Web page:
Evol Ecol Res 6: 1123-1144 (2004)     Full PDF if your library subscribes.

Colonization of the freshwater environment by a marine invader: how to cope with warm summer temperatures?

Franz Hölker,* Sven Volkmann, Christian Wolter, Peter L.M. van Dijk and Iris Hardewig

Leibniz-Institute of Freshwater Ecology and Inland Fisheries, PO Box 850119, 12561 Berlin, Germany

Author to whom all correspondence should be addressed.
e-mail: hoelker@igb-berlin.de


The burbot Lota lota (L.) is the only member of the cold-stenothermal marine family Gadidae that invaded freshwater. To evaluate the evolutionary strategy allowing the invasion of freshwater habitats with high temperature amplitudes, we determined seasonal variations of the energy budget for juvenile burbot from the River Oder, Germany. Food consumption during summer was not sufficient to meet the animal’s energetic requirements. During winter and spring, energy uptake surpassed the metabolic energy flux and left surplus energy for growth. Burbot growth is maintained throughout the year by two mechanisms: (1) growth that is reflected predominantly in length throughout the summer, when energy-rich liver tissue must be metabolized to provide energy, and (2) a synthesis of liver reserves during winter, when energy uptake exceeds energy dissipation. In contrast to most freshwater fish, which reduce growth rates during the winter months, the evolutionary burden of being cold-adapted, inherited from its marine ancestors, enables L. lota to maintain somatic growth throughout the year.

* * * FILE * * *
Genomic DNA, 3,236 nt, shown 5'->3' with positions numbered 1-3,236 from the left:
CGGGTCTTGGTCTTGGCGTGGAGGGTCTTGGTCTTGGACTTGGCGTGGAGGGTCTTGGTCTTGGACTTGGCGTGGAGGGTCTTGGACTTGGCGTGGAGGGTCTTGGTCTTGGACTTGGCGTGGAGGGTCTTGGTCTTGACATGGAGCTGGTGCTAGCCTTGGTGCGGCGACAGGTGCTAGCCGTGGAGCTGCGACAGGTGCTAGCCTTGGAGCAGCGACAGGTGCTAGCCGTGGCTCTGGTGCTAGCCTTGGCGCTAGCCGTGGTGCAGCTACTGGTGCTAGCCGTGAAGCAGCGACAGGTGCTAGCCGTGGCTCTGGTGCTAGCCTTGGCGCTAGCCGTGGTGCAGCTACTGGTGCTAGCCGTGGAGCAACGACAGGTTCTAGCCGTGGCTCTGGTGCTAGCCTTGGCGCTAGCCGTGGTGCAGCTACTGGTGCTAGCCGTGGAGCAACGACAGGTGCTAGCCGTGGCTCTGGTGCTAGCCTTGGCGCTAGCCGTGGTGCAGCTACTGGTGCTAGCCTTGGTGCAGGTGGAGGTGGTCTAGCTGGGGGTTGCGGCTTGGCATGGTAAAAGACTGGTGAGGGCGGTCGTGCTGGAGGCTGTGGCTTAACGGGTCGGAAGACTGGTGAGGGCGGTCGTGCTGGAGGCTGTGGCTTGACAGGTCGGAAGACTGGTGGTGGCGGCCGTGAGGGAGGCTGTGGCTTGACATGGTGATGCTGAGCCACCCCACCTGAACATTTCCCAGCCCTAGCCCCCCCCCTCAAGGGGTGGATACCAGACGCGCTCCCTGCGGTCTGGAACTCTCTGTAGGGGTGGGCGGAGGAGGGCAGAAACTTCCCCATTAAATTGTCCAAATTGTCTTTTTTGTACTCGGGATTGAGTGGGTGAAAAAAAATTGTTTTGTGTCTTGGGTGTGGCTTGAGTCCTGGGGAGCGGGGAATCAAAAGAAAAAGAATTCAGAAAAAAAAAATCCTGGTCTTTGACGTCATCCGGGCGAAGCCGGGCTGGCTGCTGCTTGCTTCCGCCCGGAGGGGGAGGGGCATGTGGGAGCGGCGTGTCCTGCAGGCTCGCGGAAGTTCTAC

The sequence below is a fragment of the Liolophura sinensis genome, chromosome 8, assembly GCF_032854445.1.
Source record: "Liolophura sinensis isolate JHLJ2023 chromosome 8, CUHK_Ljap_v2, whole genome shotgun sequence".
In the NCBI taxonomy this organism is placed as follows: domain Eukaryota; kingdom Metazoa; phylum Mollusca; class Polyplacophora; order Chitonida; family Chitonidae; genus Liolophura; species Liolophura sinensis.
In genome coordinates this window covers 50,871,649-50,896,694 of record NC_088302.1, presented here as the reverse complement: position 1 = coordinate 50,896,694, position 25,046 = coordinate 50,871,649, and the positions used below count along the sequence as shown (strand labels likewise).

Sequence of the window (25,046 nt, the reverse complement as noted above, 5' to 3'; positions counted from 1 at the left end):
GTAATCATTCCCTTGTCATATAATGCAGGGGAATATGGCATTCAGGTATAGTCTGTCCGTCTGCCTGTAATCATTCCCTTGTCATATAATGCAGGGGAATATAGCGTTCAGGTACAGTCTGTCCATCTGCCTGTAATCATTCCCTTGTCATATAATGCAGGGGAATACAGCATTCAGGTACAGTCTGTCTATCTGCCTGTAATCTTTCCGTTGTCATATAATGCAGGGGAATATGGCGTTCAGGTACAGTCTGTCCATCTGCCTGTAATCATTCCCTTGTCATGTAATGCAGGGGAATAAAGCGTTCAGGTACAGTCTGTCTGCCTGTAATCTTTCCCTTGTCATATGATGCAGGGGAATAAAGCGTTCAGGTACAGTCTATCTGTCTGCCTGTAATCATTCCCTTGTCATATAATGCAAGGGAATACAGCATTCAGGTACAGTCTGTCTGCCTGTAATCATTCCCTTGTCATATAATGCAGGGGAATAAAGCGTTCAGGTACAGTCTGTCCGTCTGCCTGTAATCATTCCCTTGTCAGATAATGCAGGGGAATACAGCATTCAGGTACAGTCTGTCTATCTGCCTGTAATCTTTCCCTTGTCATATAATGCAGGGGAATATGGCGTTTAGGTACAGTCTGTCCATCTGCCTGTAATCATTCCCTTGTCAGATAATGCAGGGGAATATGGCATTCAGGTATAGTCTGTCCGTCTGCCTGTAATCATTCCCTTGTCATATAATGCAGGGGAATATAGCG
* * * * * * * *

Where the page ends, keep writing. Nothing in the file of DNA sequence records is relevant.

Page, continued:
Keywords: bioenergetics, cold-stenotherm, Gadidae, growth, Lota lota, temperature tolerance.

IF you are connected using the IP of a subscribing institution (library, laboratory, etc.)
or through its VPN.


        © 2004 Franz Hölker. All EER articles are copyrighted by their authors. All authors endorse, permit and license Evolutionary Ecology Ltd. to grant its subscribing institutions/libraries the copying privileges specified below without additional consideration or payment to them or to Evolutionary Ecology, Ltd. These endorsements, in writing, are on file in the office of Evolutionary Ecology, Ltd. Consult authors for permission to use any portion of their work in derivative works, compilations or to distribute their work in any commercial manner.

       Subscribing institutions/libraries may grant individuals the privilege of making a single copy of an EER article for non-commercial educational or non-commercial research purposes. Subscribing institutions/libraries may also use articles for non-commercial educational purposes by making any number of copies for course packs or course reserve collections. Subscribing institutions/libraries may also loan single copies of articles to non-commercial libraries for educational purposes.

       All copies of abstracts and articles must preserve their copyright notice without modification.